A recent survey from the Pew Research Institute revealed troubling trends in how science is doing, and showed that the public and scientists are far apart on many basic questions, from whether humans have evolved over time (only 65% of the public agrees, compared to 98% of scientists), to whether it’s safe to eat genetically modified foods (88% of scientists think so, but only 37% of the public agrees).
There are some positive aspects to the survey. For instance, 79% of the public respondents believe science has made life easier for most people.
However, the most troubling aspects of the survey come when comparing responses in 2014 to those from 2009. As the authors write:
Compared with five years ago, both citizens and scientists are less upbeat about the scientific enterprise.
The percentage of scientists saying that “this is generally a good time for science” is down from 76% in 2009 to 52% in 2014. The percentage of the public considering US scientific achievements to be above average or the best in the world is down from 65% in 2009 to 54% in 2014. Support for public funding of science is also slipping, but not as dramatically.
One of the most interesting sections of the survey sought to measure public perceptions of the degree of scientific consensus. For instance, 37% of US adults think scientists do not agree that global warming is caused by human activity, while 29% think scientists do not agree that humans have evolved over time.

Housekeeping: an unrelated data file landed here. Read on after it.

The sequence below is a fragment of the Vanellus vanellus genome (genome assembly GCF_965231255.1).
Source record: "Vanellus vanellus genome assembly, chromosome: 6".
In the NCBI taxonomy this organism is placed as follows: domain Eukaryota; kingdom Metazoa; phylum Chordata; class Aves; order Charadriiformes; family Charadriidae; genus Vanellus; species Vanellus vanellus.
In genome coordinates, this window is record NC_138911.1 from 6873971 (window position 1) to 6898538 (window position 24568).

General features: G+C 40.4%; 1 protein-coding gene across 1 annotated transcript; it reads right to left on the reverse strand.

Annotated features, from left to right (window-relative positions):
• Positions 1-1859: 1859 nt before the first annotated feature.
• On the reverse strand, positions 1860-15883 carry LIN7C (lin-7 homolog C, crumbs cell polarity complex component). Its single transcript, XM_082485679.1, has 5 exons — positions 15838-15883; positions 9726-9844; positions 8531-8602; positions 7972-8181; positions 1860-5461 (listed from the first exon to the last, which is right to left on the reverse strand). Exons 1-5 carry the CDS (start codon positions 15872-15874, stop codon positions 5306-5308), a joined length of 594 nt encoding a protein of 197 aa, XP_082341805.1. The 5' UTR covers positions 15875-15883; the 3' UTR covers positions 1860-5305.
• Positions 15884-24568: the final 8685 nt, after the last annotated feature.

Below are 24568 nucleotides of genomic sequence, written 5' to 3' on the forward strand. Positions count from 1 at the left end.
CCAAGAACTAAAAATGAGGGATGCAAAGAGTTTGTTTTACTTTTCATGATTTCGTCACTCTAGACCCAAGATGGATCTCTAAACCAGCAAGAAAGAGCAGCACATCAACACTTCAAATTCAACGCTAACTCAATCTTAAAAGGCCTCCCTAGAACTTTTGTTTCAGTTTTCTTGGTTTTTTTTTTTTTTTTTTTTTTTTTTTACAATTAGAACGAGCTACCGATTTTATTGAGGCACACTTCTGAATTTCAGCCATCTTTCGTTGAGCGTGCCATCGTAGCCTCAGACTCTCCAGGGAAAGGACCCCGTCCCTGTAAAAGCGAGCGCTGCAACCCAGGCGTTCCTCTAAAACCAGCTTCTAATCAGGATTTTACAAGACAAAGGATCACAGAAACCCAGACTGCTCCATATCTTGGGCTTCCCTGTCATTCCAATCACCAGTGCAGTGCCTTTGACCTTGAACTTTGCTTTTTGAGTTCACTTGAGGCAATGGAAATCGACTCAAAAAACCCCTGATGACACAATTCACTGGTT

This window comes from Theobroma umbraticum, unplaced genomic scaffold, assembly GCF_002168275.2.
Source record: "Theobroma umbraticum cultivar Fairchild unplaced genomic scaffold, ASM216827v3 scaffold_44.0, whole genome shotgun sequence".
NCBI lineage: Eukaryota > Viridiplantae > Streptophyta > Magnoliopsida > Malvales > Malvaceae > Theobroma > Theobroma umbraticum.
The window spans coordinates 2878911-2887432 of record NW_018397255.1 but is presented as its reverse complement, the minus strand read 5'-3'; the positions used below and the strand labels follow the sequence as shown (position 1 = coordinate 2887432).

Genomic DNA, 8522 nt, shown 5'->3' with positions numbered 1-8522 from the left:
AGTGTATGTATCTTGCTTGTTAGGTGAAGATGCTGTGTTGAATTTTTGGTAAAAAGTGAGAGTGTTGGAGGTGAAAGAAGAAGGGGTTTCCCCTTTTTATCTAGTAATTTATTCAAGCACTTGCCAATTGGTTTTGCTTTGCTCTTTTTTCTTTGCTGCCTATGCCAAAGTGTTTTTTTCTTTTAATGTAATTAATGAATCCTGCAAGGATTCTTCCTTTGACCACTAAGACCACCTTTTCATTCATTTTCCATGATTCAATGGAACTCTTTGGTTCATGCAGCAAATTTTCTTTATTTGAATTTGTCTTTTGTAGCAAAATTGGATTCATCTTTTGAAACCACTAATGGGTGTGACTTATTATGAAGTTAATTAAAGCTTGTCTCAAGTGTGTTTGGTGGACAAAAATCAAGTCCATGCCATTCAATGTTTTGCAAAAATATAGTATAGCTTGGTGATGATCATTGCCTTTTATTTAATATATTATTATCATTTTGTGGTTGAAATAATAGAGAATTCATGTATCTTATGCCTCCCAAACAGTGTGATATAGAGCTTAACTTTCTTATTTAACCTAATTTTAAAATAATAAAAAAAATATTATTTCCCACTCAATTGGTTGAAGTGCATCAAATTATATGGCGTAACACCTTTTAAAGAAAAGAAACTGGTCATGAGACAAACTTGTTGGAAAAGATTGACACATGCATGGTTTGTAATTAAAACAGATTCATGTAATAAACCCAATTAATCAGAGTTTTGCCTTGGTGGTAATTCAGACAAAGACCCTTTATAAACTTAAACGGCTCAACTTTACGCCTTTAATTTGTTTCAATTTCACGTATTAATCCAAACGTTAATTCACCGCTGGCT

Funding is a major concern for scientists. Eighty-three percent feel it’s harder today to get federal funding, while 45% feel it’s harder to get either industry or private funding.
This all jibes with personal experience. Over the past few years, I’ve had the chance to talk with distinguished scientists in many fields, in many settings, and from many countries, and one theme is consistent — they feel that science is in more dire straits than at any other period they can recall. From funding to public receptivity to political support, all indicators have receded. Funding is down. The public’s relationship to science is more fraught. Scientists are being harassed and bullied. And politicians range from mildly supportive to downright antagonistic, both at the Federal and local levels.
Why is this happening?
Speculation takes a few forms when academics and scientists are asked about root causes: